Buildings made of wood rising in height and popularity
Fire safe, sustainable and beautiful: Meet Mjøstårnet, the world’s tallest timber building, and the latest example of a growing trend in countries like Canada, Norway, Sweden and Switzerland.
Mjøstårnet in Brumunddal, Norway. Photo from Moelven Limtre A/S. Photographer: Anti/Jens Edgar Haugen
Rising 85.4 meters above Brumunddal, Norway, about 1.5 hours north of Oslo is the latest entry in the ‘world’s tallest timber building’ category, Mjøstårnet.
Like the previous record holder, the 53-meter Brock Commons Tallwood House in Vancouver, Mjøstårnet is made of a combination of cross-laminated timbre (CLT) and glue-laminated timber (GLT), two kinds of engineered wood products common in tall timbre construction.
A combination of desirable traits
There are a few primary reasons for the growing use of wood to make tall buildings, particularly in places like Norway, Canada, Sweden and Switzerland—the sustainability profile of the wood compared to other materials; the design flexibility and beauty of it; and finally, the fire safety.
“Mjøstårnet is built to withstand a complete burnout,” says Evan Andersen, Fire Safety Engineer for Sweco, the structural engineer on the project. “Our tests and calculations show that Mjøstårnet will not collapse, even after a severe fire. With all its safety measures, it’s safer than most buildings,” he says in this short video about the project.
Those fire safety measures include ROCKWOOL’s non-combustible insulation in the inner and outer walls and floors, which contribute to creating effective compartments to contain a fire should one arise. Proper fire compartmentalization is essential in giving building occupants more time to evacuate and fire brigades more time to extinguish the fire.
Sustainability is another key selling point in the trend toward taller timber constructions. In countries like Norway and Canada where trees plentiful, the energy used to process, produce and transport the timber is actually lower than concrete and steel. What’s more, the subcontractor that supplied the wooden structures to the building also plants at least two trees for each tree it uses on its projects.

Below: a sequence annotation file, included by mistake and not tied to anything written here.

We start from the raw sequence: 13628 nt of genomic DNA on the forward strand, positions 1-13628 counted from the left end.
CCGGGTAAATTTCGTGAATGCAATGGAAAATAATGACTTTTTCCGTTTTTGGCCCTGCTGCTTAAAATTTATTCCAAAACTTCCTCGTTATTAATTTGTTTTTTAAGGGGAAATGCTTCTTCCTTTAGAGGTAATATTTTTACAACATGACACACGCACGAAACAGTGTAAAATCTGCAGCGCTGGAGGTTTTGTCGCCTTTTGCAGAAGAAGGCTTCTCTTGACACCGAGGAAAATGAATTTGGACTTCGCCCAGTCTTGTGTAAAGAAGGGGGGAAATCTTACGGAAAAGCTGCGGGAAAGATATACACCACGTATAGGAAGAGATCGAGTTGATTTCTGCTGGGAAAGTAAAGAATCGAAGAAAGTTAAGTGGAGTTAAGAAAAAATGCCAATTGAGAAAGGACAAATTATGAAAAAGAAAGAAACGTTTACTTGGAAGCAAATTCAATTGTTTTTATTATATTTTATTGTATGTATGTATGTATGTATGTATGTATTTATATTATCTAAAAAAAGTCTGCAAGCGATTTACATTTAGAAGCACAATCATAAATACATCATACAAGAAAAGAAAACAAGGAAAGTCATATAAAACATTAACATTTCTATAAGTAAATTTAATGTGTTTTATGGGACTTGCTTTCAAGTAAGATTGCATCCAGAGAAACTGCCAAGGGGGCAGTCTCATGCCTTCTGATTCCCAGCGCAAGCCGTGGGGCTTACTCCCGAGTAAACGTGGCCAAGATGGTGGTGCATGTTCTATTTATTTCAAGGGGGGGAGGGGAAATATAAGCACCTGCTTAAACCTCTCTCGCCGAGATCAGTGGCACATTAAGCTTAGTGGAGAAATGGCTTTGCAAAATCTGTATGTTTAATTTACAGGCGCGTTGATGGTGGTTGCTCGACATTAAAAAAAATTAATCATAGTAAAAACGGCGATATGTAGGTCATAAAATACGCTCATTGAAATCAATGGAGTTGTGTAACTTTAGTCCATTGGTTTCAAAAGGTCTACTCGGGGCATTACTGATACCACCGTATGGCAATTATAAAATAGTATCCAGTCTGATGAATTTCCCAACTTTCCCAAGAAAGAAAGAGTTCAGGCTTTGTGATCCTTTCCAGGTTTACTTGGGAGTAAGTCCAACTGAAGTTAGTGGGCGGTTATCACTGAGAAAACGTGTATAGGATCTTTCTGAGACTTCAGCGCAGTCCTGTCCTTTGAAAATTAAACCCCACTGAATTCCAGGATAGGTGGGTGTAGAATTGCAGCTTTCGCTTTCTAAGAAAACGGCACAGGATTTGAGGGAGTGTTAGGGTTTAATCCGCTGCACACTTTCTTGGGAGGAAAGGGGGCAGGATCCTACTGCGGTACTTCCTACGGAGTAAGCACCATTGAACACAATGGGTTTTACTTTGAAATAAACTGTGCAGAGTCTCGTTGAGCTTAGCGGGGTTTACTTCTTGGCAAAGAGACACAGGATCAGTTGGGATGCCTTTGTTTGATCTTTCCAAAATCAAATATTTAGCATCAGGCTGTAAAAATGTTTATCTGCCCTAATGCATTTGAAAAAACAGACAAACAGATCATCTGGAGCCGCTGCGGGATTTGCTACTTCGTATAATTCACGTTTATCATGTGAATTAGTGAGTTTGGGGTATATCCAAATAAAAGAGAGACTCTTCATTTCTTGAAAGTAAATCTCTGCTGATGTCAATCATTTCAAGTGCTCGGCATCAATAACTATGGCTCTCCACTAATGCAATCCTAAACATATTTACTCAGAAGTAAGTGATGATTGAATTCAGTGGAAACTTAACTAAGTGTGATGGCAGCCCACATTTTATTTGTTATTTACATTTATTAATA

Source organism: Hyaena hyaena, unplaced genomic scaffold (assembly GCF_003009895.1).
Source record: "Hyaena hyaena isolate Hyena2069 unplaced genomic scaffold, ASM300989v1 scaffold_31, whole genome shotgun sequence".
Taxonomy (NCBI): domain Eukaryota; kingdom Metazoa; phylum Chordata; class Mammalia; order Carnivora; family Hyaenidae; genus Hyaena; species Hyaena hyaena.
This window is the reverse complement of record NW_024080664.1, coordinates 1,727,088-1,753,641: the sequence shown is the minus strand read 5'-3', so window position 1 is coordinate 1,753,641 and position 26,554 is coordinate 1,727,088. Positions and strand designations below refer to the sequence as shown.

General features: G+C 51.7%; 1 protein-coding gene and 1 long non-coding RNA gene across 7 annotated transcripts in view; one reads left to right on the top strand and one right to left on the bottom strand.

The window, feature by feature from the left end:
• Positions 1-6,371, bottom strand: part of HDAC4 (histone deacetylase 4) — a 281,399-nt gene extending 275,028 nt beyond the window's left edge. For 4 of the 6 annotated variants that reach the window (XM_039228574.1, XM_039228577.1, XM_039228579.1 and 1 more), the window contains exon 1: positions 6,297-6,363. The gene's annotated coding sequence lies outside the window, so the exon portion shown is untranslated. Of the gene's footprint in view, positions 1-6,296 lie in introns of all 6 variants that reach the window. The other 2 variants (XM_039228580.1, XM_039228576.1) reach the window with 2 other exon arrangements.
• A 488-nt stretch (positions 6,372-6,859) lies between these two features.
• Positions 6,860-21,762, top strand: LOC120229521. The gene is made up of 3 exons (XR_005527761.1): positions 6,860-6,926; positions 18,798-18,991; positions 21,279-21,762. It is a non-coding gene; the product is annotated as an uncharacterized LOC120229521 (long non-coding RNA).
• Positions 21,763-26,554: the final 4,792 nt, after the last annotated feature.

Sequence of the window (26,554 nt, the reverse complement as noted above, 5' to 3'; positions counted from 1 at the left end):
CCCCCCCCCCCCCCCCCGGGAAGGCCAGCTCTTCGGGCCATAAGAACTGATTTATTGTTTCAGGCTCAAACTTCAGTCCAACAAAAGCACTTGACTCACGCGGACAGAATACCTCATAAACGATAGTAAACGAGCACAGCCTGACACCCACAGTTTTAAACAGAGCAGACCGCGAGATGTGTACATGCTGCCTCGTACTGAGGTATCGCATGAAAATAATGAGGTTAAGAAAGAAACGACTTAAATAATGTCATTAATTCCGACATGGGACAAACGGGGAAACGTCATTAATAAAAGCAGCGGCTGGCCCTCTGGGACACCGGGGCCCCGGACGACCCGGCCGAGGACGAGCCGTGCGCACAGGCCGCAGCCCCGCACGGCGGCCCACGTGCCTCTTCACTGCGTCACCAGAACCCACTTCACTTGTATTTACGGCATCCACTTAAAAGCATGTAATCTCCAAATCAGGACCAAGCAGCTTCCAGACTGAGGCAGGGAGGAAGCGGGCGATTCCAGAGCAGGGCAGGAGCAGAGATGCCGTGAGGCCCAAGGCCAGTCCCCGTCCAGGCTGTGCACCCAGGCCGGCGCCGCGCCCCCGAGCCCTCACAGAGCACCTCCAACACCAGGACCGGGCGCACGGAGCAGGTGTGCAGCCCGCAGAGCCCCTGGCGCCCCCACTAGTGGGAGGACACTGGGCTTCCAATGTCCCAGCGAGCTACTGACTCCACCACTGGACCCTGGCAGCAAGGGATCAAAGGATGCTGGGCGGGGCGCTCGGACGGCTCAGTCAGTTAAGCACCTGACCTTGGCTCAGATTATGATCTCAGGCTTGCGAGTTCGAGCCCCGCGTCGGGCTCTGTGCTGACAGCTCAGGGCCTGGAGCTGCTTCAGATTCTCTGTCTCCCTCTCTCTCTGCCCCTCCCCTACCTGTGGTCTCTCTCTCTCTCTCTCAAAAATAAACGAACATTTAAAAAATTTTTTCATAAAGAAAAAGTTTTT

The result is a stunning piece of architecture—it won Gold at the New York Design Awards 2018—with a desirable combination of safety, sustainability, good looks and functional performance.
“We are proud to have been involved in such a prestigious project and to be able to contribute to the fire safety and sustainability profile of Mjøstårnet as well as its thermal and acoustic performance with both our stone wool insulation and our Rockfon acoustic ceiling tiles,” says Henrik Frank Nielsen, Head of Insulation for Northeast Europe, ROCKWOOL Group.
Work on the 18-story mixed-use Mjøstårnet tower began in mid-2017 and was completed in March 2019. It has a combined floor area of 11,300 square meters and includes apartments, a hotel, offices, restaurant and a rooftop terrace overlooking the fjord. It has since earned international attention, including winning a Gold at the New York Design Awards 2018.
Fire safety achieved in several ways:
•The CLT and GLT wood is one; the thickness and arrangement of the beams is such that they will retain their load-bearing abilities during a severe fire and burn very slowly.
•Each room and floor is also a fire compartment, designed to prevent a fire from spreading;
•Sprinkler systems throughout the building;
•Fire strips that expand to protect steel joints from heat and;
•More than 5,500 sqm of ROCKWOOL non-combustible stone wool insulation in the inner and outer walls and floors.
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